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Riverton Homeowner shoots armed intruder

utbagpiper

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Plenty to criticize here, but ultimately the bad guy is arrested and the good guy walks away (mostly?) unharmed....

From KSL's report a few fair use excerpts:

"RIVERTON — A man who police say was intoxicated, armed with a knife, and at one point without pants, was shot by a homeowner late Monday.

...

At that point, witnesses have given conflicting stories about whether [the bad guy] threw his knife at the homeowner or dropped it. But it prompted the homeowner to fire twice, hitting [the bad guy] in the jaw and chest, the [police] lieutenant said.

...

The homeowner was initially placed in handcuffs as officers began an investigation. That's when [the bad guy] tried to move.

...

Officers then deployed a Taser on [the bad guy] and he was taken into custody. [The bad guy] was taken to a local hospital in critical condition and was later upgraded to serious condition.

The homeowner, whose name has not yet been released, was not arrested, [the police lieutenant] said. "
 

utbagpiper

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Handcuffing the alleged good guy for his own protection...oh-kay...
I guess I missed the part where anyone claimed the homeowner was handcuffed "for his own protection." The article pretty clearly indicates the homeowner was cuffed because officers were not clear on what was happening. IOW, they didn't know who was the good guy and who was the bad guy as they got on scene. Once the good guy was cuffed after complying with the officers' commands, the bad guy made perfectly clear who was who.

I think there is a lesson or two to be learned here about staying on the phone with 911 as officers arrive so they are aware of what is happening as they pull up and also giving some thought to where one is positioned and where the gun gets put so that officers are not nervous and so the bad guy doesn't get access to it.
 

JoeSparky

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After reading the linked story me thinks that some training be updated or changed to include NOT handcuffing a compliant person at a scene before cuffing the identified bad guy. I do recognize that this can't be an ALWAYS type instruction.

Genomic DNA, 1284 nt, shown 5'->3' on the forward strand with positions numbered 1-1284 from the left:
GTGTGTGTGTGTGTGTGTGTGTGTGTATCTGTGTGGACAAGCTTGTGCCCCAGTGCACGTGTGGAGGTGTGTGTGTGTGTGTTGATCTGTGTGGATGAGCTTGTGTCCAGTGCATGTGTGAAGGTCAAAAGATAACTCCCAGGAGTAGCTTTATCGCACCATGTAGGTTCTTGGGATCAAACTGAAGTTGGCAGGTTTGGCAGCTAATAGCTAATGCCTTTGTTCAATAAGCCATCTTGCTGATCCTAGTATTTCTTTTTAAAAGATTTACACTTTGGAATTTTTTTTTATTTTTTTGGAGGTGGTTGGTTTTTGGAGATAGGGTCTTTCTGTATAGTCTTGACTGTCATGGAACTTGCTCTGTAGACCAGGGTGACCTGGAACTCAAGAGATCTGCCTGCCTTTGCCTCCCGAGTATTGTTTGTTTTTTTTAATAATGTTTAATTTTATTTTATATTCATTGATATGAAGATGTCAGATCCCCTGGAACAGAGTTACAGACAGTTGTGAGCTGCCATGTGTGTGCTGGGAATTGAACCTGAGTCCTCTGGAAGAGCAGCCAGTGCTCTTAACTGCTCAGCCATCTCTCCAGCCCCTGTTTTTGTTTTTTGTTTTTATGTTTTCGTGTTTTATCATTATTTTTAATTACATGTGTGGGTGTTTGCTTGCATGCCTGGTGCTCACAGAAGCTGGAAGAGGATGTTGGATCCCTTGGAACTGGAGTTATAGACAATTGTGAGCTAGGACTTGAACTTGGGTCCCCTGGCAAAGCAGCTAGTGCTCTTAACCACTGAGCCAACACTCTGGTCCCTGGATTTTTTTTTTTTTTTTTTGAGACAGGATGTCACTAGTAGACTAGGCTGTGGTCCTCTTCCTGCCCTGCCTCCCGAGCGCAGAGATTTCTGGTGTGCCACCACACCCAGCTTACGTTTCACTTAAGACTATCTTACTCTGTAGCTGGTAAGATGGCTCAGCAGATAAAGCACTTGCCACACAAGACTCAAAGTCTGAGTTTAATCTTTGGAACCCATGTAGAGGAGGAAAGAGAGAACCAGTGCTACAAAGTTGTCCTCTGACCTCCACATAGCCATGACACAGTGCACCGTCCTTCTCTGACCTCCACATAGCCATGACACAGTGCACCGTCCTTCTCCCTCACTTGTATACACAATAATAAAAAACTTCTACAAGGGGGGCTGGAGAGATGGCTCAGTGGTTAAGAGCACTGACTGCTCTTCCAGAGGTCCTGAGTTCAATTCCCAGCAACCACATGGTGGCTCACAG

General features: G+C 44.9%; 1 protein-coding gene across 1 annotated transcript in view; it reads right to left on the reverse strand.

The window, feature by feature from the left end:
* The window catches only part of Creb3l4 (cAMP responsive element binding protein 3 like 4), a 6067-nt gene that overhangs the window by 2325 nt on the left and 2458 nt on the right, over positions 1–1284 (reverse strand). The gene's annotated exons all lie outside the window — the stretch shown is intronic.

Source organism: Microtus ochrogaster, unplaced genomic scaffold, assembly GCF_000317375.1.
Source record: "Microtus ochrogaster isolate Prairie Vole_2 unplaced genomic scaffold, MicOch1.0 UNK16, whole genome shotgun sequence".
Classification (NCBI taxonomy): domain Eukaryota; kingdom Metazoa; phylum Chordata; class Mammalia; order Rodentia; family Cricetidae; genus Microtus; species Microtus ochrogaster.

Glad the BG didn't get access to the firearm almost given to him as a direct result of officer instruction and good guy compliance!
 

Firearms Iinstuctor

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After reading the linked story me thinks that some training be updated or changed to include NOT handcuffing a compliant person at a scene before cuffing the identified bad guy. I do recognize that this can't be an ALWAYS type instruction.

Glad the BG didn't get access to the firearm almost given to him as a direct result of officer instruction and good guy compliance!
The trouble is these situations are all volatile and each one is so different having any type and hard fast rule is very difficult.

Bad guys do lie and can pose as the good guys. It is not always apparent who the good guy is or who is the bad guy. You know you are the good guy and may think it is obvious but the responding officers might have no clue.

Don't know but it might have been cuff them all and the home owner was the first one available thus giving the bad guy a chance to act.

The more populated and bigger areas make it a lot harder. Smaller populated Rural areas a lots of time the officers know the caller.

Good phone technique is very helpful but information can be lost between caller dispatch and officers.

One has to give serious thought on how to act when the uniforms arrive.
 
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OC for ME

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utbagpiper

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"You're not under arrest, but I'm going to handcuff you for my safety and your safety." I have witnessed such a statement used by my local cops on more than one occasion. Courtesy, cooperation, and compliance are demanded by cops while there is no reciprocation required of the cops.
The only benefit to my safety of being cuffed is if a cop decides he doesn't need to shoot me because I'm now not a threat.